Because the Russians treated the Ahal Téké Türkmen so badly at the Battle for Gök Tépé in 1881 and hearing of this fate alarmed the four Khans of the Turkoman tribes of Mar who fearing the same sanguinary treatment abruptly surrendered unconditionally to the Russians in 1883 who subsequently peacefully occupied the Merv Oasis by 1884. The Mar Turkoman practiced serigraphy until 1880 when an epidemic disease killed all of their silk worms. The Mar Oasis was arable and produced food for centuries. It was also on the 'Old Silk Route' for millennia.
Persian (Farsi) for ‘grave rug’ (in Azeri, Cabristan rug means a fine rug woven for a funeral and Soumak means 'cemetery' in Azeri and was woven as a grave cover). Both rugs were never meant to be used daily as there were too fine and delicate. In Turkish a grave carpet is called a Turbehlyk. These rugs were usually finely woven and very intricate. The dead were often carried to their grave on a rug and when buried the rug would be laid over their grave. Sizes varied, smaller rugs covered children’s graves, larger ones covered several graves of family members who died together. The Türkmen were brought into the world on a rug, lived on a rug and died on a rug. The Türkmen reportedly covered their graves with their rugs (Pinner).
Murgab – Morḡāb –
Farsi, eventually becoming Murghab, or Morḡāb in Encyclopedia Iranica name for the Oasis and the river, also called the Merv river, one of two main rivers in the south eastern ‘rim’ of Oases Turkmenistan, it flows to Merv and the Merv Oasis, the other is the Tedjend river, which flows through Sarakh to the Tedjend Oases, both rivers empty into the Caspian Sea. Murghab means ‘bird water’ referring to it’s swift moving currents. (R.G.S. Expedition Reports, London, 1888).
a newly coined word or expression, e.g., Chrislam, combining Christianity and Islam into one new African religion called 'Chrislam'.
Hearth rug is the term for the inverted U lambrequin surround when used at the sacred fire area or hearth inside the öÿ home.
n 1 fireplace, hearth, sacred fire area, o:jaklyk: hearth rug, fire cult. They threw bits of their food into the sacred fire to purify the rest of the food, a fire cult ritual.
ok gozi –
also ok-ýaý (bow & arrow), also ok gezi, ‘eye of the arrow’, ok is arrow and gozi is eye, also evil eye pattern, literal translation is ‘tip of the arrow’. See ‘bovrek’.
Omnism is the recognition and respect of all religions.
ongun - onghun, totem signs (Schurmann), (totem are protective spirits, Azadi). Onighun is a totem name awarded to a tribe and is often regarded as the “father of the tribe” (ref Azadi), referring to the totem’s exclusive powers which are empowering that tribe. It is well known that totemism’s practice was widespread among the Ural-Altai (Kazakh) peoples, who venerated the bear and the Blue Jenni (wolf), as their other worldly correspondents. But for the Oghuz and Post-Oghuz Türkmen, their totem animals were predatory birds of prey, hunting birds, mostly from the Eagle family. These traditions were pre-Islamic and were not stopped in any way by the introduction of Islam in Central Asian or by Russia. At one point in their history, around the 1100’s, twenty four Türkmen tribes were named for a different bird of prey, that they venerated, and which became their totem and it’s symbol was their tagma (cattle brand). “The ‘ongun’ differs from the actual totem in that the spirit is separated from its material form and may be worshipped in the form of an idol.” (Susan Day 1993)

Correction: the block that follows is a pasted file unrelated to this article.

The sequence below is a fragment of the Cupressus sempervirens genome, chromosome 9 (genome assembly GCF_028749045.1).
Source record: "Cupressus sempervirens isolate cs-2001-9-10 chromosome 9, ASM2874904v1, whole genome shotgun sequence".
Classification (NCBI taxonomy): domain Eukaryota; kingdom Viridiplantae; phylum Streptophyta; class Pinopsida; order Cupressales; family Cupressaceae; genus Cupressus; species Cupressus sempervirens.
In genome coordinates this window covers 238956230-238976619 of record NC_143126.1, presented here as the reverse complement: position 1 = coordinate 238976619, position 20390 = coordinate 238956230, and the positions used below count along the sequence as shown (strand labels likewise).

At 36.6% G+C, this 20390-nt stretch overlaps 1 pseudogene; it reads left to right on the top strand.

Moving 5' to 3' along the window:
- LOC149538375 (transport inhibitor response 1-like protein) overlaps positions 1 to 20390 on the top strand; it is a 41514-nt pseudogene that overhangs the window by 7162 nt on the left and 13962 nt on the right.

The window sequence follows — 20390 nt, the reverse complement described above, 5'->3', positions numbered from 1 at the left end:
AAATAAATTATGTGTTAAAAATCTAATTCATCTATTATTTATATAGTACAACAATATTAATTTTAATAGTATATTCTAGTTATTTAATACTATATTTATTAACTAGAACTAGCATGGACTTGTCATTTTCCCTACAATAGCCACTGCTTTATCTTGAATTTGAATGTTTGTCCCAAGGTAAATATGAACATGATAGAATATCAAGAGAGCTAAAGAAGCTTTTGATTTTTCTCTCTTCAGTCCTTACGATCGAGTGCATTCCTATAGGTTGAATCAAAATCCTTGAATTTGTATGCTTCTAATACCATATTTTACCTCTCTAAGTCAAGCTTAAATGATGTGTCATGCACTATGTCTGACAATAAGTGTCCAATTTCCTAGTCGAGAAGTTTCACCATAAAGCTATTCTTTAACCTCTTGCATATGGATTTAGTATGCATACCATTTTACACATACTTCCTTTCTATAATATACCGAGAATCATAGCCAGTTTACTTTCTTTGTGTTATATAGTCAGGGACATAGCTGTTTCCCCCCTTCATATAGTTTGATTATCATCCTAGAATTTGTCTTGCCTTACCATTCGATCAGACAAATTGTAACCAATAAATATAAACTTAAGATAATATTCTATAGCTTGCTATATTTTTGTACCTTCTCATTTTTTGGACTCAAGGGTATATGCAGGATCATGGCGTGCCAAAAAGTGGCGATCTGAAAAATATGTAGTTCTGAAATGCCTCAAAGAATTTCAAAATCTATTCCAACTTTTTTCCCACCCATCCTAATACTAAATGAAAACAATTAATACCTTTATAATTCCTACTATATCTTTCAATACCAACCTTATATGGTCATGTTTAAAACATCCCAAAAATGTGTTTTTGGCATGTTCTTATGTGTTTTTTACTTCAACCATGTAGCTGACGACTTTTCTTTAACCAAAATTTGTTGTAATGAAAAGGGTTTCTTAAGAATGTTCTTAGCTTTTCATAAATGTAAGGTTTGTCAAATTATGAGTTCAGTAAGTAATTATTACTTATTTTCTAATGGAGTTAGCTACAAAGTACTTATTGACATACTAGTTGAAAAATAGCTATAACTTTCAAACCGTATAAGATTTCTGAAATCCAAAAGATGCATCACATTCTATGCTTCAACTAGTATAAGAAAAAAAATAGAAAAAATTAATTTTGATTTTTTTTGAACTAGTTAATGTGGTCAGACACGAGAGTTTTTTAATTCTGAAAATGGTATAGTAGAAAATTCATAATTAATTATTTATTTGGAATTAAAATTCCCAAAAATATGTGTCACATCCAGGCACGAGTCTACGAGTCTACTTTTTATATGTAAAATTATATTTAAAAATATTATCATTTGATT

Türkmen for cover.
the study of correct pronunciation.
n orthography; plural noun: orthographies 1. the conventional spelling system of a language. Study of correct spelling. Phononemic individuism with sovereign respect as in re-aquiring one’s own spellings.
Türkmen word for tent, or tent home, erroneously referred to as a ‘yurt’ (yurt is the Russian word for tent, also kibitk), yurt actually refers to a geographical territory, something like a political unit or a political designation. A tent, as I envision it, is a sort of metaphysical device or mechanism operating as an anthropomorphic life sphere, performing and combining all aspects of their historical and material culture, suffused into the Türkmen system of beliefs that causally connects every known spiritual, shamanistic, talismanic and totemic need being addressed throughout this world to the next. A microcosm of what they see around themselves, a model of their universe. Their öÿ or tent home is literally an extension of their central nervous system, almost an axiological exo-system. If there is a psycho-biology in their linguistics, then there imust be a pagan omniscience in their textile’s symbols. This Noble Savage, who is also as cunning as a snake. The dome is a planetarium mirroring their macro view of the cosmos outside their tent.
see abrash. Visual effect created by underlying color in the knot tips refracted and magnified by the clear portion of the hair mantle acting as a convex glass lens and magnifying the internal or fixed core color outward. Also hue, sheen and luster.
curtain, in the wedding tent, this is the bridal curtain which protects the bride from any kind of evil influence, including gossip, and also separates the woman’s section from the mens. Also called şımıldıq (Tatar for scimitar referring to the sword’s curved crescent shape).
n charm, amulet, talisman, totem
plural - phylacteries 1: either of two small square leather boxes containing slips inscribed with scriptural passages and traditionally worn on the left arm and on the head by observant Jewish men and especially adherents of Orthodox Judaism during morning weekday prayers. This fits in with the Türkmen aÿna gochak gül, i.e., putting charms in a small box or container that as an enclosure increases the power of that ornament or charm. There is an old oriental saying that “Real power is best hidden.” When the talisman is placed in the box the box and the talisman inside become an amulet or charm (see periapt). 2: amulet.